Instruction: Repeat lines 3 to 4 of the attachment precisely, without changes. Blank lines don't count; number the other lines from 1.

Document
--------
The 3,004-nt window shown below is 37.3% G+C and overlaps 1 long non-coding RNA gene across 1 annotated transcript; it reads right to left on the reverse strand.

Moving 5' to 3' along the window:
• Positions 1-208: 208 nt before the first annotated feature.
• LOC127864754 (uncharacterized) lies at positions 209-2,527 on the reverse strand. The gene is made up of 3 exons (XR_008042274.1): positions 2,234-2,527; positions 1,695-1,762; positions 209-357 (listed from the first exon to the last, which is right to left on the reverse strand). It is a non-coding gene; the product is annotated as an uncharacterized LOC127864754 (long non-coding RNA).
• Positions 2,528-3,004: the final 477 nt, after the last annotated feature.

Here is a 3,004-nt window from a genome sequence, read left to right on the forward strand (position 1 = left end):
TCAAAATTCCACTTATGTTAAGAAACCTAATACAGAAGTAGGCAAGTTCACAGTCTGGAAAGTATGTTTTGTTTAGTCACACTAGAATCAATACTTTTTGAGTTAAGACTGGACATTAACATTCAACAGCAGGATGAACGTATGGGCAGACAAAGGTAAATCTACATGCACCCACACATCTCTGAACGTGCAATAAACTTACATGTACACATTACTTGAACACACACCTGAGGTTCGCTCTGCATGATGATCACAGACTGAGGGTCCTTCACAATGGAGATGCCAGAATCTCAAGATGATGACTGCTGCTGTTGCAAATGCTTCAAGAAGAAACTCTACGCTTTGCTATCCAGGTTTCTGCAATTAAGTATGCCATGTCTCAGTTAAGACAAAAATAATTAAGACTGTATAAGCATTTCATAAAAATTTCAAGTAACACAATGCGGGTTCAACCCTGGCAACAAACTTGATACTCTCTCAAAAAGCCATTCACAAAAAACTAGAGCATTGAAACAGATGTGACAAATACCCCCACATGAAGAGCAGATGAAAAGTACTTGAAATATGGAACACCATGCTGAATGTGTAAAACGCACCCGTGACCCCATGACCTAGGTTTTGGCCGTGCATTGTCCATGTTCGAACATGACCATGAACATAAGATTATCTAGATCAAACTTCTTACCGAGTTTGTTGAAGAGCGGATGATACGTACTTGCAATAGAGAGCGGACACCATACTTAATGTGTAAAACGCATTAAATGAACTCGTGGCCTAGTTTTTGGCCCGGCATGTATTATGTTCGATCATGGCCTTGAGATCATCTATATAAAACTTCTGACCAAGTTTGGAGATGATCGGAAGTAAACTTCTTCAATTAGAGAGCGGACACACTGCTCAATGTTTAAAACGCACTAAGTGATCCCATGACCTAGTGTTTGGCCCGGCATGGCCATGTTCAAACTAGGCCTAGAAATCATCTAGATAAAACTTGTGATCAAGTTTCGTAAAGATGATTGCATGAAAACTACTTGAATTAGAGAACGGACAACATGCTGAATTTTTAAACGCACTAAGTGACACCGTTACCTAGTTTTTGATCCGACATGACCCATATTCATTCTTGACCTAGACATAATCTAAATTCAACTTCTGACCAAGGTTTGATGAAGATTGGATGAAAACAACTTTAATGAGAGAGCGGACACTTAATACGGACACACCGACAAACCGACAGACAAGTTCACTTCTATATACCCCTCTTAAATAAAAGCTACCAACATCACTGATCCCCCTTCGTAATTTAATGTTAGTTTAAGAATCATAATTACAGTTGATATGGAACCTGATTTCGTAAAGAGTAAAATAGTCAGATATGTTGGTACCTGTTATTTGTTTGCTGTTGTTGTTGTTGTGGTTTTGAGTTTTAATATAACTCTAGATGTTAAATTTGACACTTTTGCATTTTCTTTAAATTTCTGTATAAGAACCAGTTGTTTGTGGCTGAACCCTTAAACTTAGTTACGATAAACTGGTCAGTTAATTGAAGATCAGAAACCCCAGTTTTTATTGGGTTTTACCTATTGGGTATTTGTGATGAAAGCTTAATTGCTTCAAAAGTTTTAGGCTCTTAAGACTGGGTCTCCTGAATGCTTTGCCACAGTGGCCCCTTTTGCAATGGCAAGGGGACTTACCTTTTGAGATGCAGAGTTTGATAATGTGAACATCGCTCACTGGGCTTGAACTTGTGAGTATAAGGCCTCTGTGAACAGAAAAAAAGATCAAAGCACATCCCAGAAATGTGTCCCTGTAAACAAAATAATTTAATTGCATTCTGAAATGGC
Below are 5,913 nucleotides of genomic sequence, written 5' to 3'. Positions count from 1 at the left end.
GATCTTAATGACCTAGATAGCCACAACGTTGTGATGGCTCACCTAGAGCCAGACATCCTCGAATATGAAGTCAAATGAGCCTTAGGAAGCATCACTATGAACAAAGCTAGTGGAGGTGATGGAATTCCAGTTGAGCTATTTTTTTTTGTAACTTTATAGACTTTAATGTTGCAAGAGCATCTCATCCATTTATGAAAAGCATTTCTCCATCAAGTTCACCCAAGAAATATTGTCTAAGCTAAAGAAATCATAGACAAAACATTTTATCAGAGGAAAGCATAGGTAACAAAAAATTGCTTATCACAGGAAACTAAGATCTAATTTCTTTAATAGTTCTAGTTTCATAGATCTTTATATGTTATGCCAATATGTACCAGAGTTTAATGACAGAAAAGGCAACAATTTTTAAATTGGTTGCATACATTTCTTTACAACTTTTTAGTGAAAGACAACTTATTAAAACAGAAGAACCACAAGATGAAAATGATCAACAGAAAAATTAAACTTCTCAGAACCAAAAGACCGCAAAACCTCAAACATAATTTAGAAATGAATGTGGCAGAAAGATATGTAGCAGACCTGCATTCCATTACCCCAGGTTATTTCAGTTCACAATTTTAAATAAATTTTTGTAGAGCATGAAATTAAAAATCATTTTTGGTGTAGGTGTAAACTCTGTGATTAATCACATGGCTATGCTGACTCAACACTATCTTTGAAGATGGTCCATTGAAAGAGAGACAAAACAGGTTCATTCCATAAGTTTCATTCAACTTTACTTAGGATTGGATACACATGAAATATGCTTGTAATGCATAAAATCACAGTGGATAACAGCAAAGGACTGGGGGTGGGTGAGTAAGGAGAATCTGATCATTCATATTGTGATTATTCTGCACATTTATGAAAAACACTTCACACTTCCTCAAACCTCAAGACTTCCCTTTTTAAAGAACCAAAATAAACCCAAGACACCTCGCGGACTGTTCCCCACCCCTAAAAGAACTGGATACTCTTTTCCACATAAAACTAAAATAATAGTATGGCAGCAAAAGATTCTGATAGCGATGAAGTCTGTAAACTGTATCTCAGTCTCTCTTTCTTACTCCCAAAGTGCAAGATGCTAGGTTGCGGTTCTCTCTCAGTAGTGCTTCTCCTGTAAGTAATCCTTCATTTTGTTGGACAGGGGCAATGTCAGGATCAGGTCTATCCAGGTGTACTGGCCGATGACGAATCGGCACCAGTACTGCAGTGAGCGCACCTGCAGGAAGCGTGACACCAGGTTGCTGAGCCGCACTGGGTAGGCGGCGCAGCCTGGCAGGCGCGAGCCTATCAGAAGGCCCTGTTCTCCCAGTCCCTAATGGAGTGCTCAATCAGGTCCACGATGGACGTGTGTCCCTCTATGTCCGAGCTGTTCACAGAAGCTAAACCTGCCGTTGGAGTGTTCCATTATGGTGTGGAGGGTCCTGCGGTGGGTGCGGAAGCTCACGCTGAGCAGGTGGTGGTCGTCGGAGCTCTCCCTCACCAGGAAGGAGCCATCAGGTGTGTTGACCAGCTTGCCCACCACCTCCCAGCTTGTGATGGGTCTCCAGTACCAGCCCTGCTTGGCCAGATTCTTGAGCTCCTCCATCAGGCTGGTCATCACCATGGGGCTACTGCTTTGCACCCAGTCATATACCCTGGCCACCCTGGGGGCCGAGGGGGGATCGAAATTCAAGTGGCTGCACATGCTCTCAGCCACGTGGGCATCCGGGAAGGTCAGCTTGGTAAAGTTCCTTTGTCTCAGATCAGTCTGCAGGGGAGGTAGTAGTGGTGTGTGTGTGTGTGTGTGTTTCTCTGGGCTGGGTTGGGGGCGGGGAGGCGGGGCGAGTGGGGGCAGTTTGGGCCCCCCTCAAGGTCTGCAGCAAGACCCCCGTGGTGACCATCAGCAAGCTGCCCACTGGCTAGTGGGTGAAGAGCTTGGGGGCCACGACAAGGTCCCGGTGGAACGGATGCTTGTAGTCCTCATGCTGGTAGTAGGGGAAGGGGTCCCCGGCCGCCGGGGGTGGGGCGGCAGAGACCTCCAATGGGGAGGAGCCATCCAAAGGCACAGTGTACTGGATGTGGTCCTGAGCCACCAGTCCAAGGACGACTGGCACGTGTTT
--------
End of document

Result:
• Positions 1-208: 208 nt before the first annotated feature.
• LOC127864754 (uncharacterized) lies at positions 209-2,527 on the reverse strand. The gene is made up of 3 exons (XR_008042274.1): positions 2,234-2,527; positions 1,695-1,762; positions 209-357 (listed from the first exon to the last, which is right to left on the reverse strand). It is a non-coding gene; the product is annotated as an uncharacterized LOC127864754 (long non-coding RNA).